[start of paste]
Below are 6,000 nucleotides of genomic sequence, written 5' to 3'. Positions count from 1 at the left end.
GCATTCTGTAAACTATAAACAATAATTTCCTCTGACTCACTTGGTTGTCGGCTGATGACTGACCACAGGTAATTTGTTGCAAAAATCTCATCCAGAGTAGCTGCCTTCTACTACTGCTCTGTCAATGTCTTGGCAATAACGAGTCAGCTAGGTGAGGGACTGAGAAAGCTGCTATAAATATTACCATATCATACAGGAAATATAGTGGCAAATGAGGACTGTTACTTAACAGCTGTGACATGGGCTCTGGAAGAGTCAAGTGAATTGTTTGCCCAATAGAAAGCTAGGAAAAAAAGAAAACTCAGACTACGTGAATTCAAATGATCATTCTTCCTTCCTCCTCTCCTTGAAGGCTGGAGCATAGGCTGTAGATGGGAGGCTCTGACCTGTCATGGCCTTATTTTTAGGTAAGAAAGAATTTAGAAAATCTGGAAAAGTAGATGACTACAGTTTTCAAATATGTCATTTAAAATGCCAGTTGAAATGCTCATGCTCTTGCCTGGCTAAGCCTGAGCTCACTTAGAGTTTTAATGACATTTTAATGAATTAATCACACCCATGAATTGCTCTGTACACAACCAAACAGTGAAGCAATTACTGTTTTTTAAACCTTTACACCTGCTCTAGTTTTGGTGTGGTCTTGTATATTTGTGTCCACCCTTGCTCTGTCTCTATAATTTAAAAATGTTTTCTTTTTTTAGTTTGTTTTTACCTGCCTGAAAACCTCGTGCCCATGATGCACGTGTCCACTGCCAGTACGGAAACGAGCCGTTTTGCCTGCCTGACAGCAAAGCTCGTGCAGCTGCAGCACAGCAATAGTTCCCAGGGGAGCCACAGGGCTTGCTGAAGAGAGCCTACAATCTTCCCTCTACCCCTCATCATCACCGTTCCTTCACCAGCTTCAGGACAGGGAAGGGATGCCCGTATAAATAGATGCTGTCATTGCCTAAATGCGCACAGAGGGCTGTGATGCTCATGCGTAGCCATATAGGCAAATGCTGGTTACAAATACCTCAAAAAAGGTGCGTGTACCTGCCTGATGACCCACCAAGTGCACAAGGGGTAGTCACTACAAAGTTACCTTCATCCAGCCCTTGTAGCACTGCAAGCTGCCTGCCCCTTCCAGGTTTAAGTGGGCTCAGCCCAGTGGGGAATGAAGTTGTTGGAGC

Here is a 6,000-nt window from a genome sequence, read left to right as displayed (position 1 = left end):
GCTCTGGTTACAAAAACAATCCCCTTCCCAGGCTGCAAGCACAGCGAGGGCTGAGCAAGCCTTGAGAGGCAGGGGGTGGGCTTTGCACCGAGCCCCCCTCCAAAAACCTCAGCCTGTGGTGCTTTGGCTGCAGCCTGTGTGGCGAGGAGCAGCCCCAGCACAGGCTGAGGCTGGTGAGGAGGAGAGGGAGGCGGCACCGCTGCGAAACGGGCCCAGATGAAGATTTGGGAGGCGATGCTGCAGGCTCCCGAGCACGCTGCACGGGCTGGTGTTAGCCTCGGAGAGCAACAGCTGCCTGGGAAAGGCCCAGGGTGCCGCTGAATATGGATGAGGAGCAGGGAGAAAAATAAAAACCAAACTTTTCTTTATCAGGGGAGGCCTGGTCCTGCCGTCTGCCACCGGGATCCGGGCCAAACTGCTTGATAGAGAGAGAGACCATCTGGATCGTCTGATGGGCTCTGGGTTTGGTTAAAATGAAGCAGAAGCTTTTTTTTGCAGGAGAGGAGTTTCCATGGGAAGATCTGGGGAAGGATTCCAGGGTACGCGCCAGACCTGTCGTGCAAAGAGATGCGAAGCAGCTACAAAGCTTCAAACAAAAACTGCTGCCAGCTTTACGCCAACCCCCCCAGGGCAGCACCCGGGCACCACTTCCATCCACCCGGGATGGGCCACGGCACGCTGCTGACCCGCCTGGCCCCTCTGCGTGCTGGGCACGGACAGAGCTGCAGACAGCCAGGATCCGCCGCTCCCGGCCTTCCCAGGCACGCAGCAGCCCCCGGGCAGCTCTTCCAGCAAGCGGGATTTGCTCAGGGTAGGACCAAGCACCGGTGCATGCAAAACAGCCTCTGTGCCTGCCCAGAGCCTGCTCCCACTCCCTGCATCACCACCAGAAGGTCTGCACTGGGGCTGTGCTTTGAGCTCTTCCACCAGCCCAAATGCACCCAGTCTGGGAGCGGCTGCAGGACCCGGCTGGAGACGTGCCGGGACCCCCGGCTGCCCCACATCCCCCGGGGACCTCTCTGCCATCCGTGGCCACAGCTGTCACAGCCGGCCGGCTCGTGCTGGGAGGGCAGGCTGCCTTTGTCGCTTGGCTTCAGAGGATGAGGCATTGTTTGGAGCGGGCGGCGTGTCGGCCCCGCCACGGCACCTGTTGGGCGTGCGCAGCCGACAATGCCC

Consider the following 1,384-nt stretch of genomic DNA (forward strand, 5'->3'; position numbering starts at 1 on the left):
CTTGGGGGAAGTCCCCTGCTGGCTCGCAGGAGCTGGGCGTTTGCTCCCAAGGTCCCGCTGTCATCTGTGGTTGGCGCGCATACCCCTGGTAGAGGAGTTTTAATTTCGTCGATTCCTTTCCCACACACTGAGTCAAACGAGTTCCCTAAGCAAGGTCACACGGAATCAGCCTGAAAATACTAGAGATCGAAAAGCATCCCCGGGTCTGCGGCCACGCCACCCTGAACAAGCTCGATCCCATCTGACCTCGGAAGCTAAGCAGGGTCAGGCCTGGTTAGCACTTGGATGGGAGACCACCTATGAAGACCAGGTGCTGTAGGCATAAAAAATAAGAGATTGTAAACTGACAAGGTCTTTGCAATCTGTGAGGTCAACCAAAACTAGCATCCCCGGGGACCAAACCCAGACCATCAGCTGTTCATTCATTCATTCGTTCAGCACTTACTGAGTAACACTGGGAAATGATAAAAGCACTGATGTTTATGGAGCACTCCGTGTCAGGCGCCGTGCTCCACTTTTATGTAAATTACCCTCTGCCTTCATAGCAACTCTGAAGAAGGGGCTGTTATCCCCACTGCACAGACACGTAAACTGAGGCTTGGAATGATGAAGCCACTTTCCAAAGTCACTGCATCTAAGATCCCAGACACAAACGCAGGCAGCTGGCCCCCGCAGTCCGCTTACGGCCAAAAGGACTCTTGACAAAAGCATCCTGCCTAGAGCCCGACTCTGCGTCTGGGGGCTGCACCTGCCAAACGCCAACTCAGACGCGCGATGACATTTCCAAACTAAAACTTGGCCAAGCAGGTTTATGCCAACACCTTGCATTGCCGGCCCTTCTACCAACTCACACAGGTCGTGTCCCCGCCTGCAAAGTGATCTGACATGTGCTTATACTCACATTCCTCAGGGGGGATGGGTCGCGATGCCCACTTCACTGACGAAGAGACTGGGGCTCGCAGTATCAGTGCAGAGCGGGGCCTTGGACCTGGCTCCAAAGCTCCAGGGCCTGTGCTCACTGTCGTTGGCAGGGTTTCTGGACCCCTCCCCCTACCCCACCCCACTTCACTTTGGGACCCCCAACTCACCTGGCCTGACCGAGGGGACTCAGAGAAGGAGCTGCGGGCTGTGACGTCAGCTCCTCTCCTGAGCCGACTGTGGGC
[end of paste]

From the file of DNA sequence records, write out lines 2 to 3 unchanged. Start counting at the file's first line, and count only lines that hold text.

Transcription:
GCATTCTGTAAACTATAAACAATAATTTCCTCTGACTCACTTGGTTGTCGGCTGATGACTGACCACAGGTAATTTGTTGCAAAAATCTCATCCAGAGTAGCTGCCTTCTACTACTGCTCTGTCAATGTCTTGGCAATAACGAGTCAGCTAGGTGAGGGACTGAGAAAGCTGCTATAAATATTACCATATCATACAGGAAATATAGTGGCAAATGAGGACTGTTACTTAACAGCTGTGACATGGGCTCTGGAAGAGTCAAGTGAATTGTTTGCCCAATAGAAAGCTAGGAAAAAAAGAAAACTCAGACTACGTGAATTCAAATGATCATTCTTCCTTCCTCCTCTCCTTGAAGGCTGGAGCATAGGCTGTAGATGGGAGGCTCTGACCTGTCATGGCCTTATTTTTAGGTAAGAAAGAATTTAGAAAATCTGGAAAAGTAGATGACTACAGTTTTCAAATATGTCATTTAAAATGCCAGTTGAAATGCTCATGCTCTTGCCTGGCTAAGCCTGAGCTCACTTAGAGTTTTAATGACATTTTAATGAATTAATCACACCCATGAATTGCTCTGTACACAACCAAACAGTGAAGCAATTACTGTTTTTTAAACCTTTACACCTGCTCTAGTTTTGGTGTGGTCTTGTATATTTGTGTCCACCCTTGCTCTGTCTCTATAATTTAAAAATGTTTTCTTTTTTTAGTTTGTTTTTACCTGCCTGAAAACCTCGTGCCCATGATGCACGTGTCCACTGCCAGTACGGAAACGAGCCGTTTTGCCTGCCTGACAGCAAAGCTCGTGCAGCTGCAGCACAGCAATAGTTCCCAGGGGAGCCACAGGGCTTGCTGAAGAGAGCCTACAATCTTCCCTCTACCCCTCATCATCACCGTTCCTTCACCAGCTTCAGGACAGGGAAGGGATGCCCGTATAAATAGATGCTGTCATTGCCTAAATGCGCACAGAGGGCTGTGATGCTCATGCGTAGCCATATAGGCAAATGCTGGTTACAAATACCTCAAAAAAGGTGCGTGTACCTGCCTGATGACCCACCAAGTGCACAAGGGGTAGTCACTACAAAGTTACCTTCATCCAGCCCTTGTAGCACTGCAAGCTGCCTGCCCCTTCCAGGTTTAAGTGGGCTCAGCCCAGTGGGGAATGAAGTTGTTGGAGC

Here is a 6,000-nt window from a genome sequence, read left to right as displayed (position 1 = left end):